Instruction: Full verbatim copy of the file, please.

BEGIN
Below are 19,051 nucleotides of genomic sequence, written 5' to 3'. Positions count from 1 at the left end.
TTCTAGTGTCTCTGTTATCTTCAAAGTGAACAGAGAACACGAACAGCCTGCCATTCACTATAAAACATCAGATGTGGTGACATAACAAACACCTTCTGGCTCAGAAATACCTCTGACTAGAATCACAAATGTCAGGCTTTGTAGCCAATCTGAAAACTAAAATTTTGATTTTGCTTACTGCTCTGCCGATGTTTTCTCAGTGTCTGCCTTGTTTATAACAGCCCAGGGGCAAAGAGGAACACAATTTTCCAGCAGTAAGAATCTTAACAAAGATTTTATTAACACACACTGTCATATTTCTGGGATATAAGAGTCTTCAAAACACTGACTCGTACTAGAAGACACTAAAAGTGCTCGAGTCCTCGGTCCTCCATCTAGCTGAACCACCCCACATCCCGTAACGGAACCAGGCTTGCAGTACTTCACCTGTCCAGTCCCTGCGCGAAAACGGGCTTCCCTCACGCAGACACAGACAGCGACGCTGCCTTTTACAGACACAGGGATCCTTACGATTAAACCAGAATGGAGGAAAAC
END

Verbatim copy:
Below are 19,051 nucleotides of genomic sequence, written 5' to 3'. Positions count from 1 at the left end.
TTCTAGTGTCTCTGTTATCTTCAAAGTGAACAGAGAACACGAACAGCCTGCCATTCACTATAAAACATCAGATGTGGTGACATAACAAACACCTTCTGGCTCAGAAATACCTCTGACTAGAATCACAAATGTCAGGCTTTGTAGCCAATCTGAAAACTAAAATTTTGATTTTGCTTACTGCTCTGCCGATGTTTTCTCAGTGTCTGCCTTGTTTATAACAGCCCAGGGGCAAAGAGGAACACAATTTTCCAGCAGTAAGAATCTTAACAAAGATTTTATTAACACACACTGTCATATTTCTGGGATATAAGAGTCTTCAAAACACTGACTCGTACTAGAAGACACTAAAAGTGCTCGAGTCCTCGGTCCTCCATCTAGCTGAACCACCCCACATCCCGTAACGGAACCAGGCTTGCAGTACTTCACCTGTCCAGTCCCTGCGCGAAAACGGGCTTCCCTCACGCAGACACAGACAGCGACGCTGCCTTTTACAGACACAGGGATCCTTACGATTAAACCAGAATGGAGGAAAAC